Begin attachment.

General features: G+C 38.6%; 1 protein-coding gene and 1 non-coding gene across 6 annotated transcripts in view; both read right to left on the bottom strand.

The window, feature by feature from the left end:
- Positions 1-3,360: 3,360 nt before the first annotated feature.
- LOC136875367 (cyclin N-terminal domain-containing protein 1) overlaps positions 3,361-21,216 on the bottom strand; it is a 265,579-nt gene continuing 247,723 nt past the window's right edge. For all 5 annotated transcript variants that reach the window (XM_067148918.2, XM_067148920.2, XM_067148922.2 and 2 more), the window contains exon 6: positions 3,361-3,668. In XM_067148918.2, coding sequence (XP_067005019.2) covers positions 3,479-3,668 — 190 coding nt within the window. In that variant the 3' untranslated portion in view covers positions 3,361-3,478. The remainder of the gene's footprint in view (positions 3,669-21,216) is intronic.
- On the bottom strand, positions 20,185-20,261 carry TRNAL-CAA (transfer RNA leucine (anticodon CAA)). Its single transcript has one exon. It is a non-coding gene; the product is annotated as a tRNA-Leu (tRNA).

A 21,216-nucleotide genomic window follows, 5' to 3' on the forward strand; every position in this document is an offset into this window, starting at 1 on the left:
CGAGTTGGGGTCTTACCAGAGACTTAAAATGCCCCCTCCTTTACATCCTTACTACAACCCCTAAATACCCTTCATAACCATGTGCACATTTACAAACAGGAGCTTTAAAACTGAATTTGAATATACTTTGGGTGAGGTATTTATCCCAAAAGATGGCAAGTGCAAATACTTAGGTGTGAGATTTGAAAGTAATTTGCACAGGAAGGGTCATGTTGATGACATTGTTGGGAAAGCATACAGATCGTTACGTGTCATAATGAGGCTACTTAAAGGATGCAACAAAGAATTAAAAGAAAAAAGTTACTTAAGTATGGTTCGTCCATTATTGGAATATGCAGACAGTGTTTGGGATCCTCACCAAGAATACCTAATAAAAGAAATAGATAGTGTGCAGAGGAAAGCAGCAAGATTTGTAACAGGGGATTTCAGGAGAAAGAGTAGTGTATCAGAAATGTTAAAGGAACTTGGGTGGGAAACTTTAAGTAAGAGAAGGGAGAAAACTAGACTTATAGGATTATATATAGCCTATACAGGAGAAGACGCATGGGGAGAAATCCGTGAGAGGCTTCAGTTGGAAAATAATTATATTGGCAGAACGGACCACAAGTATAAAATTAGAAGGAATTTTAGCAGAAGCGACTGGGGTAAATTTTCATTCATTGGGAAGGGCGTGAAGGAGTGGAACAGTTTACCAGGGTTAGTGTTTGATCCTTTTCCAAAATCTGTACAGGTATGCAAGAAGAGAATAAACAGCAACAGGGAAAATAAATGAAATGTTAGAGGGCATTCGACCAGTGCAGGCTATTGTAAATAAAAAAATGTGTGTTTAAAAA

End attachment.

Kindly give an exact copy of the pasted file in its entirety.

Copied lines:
General features: G+C 38.6%; 1 protein-coding gene and 1 non-coding gene across 6 annotated transcripts in view; both read right to left on the bottom strand.

The window, feature by feature from the left end:
- Positions 1-3,360: 3,360 nt before the first annotated feature.
- LOC136875367 (cyclin N-terminal domain-containing protein 1) overlaps positions 3,361-21,216 on the bottom strand; it is a 265,579-nt gene continuing 247,723 nt past the window's right edge. For all 5 annotated transcript variants that reach the window (XM_067148918.2, XM_067148920.2, XM_067148922.2 and 2 more), the window contains exon 6: positions 3,361-3,668. In XM_067148918.2, coding sequence (XP_067005019.2) covers positions 3,479-3,668 — 190 coding nt within the window. In that variant the 3' untranslated portion in view covers positions 3,361-3,478. The remainder of the gene's footprint in view (positions 3,669-21,216) is intronic.
- On the bottom strand, positions 20,185-20,261 carry TRNAL-CAA (transfer RNA leucine (anticodon CAA)). Its single transcript has one exon. It is a non-coding gene; the product is annotated as a tRNA-Leu (tRNA).

A 21,216-nucleotide genomic window follows, 5' to 3' on the forward strand; every position in this document is an offset into this window, starting at 1 on the left:
CGAGTTGGGGTCTTACCAGAGACTTAAAATGCCCCCTCCTTTACATCCTTACTACAACCCCTAAATACCCTTCATAACCATGTGCACATTTACAAACAGGAGCTTTAAAACTGAATTTGAATATACTTTGGGTGAGGTATTTATCCCAAAAGATGGCAAGTGCAAATACTTAGGTGTGAGATTTGAAAGTAATTTGCACAGGAAGGGTCATGTTGATGACATTGTTGGGAAAGCATACAGATCGTTACGTGTCATAATGAGGCTACTTAAAGGATGCAACAAAGAATTAAAAGAAAAAAGTTACTTAAGTATGGTTCGTCCATTATTGGAATATGCAGACAGTGTTTGGGATCCTCACCAAGAATACCTAATAAAAGAAATAGATAGTGTGCAGAGGAAAGCAGCAAGATTTGTAACAGGGGATTTCAGGAGAAAGAGTAGTGTATCAGAAATGTTAAAGGAACTTGGGTGGGAAACTTTAAGTAAGAGAAGGGAGAAAACTAGACTTATAGGATTATATATAGCCTATACAGGAGAAGACGCATGGGGAGAAATCCGTGAGAGGCTTCAGTTGGAAAATAATTATATTGGCAGAACGGACCACAAGTATAAAATTAGAAGGAATTTTAGCAGAAGCGACTGGGGTAAATTTTCATTCATTGGGAAGGGCGTGAAGGAGTGGAACAGTTTACCAGGGTTAGTGTTTGATCCTTTTCCAAAATCTGTACAGGTATGCAAGAAGAGAATAAACAGCAACAGGGAAAATAAATGAAATGTTAGAGGGCATTCGACCAGTGCAGGCTATTGTAAATAAAAAAATGTGTGTTTAAAAA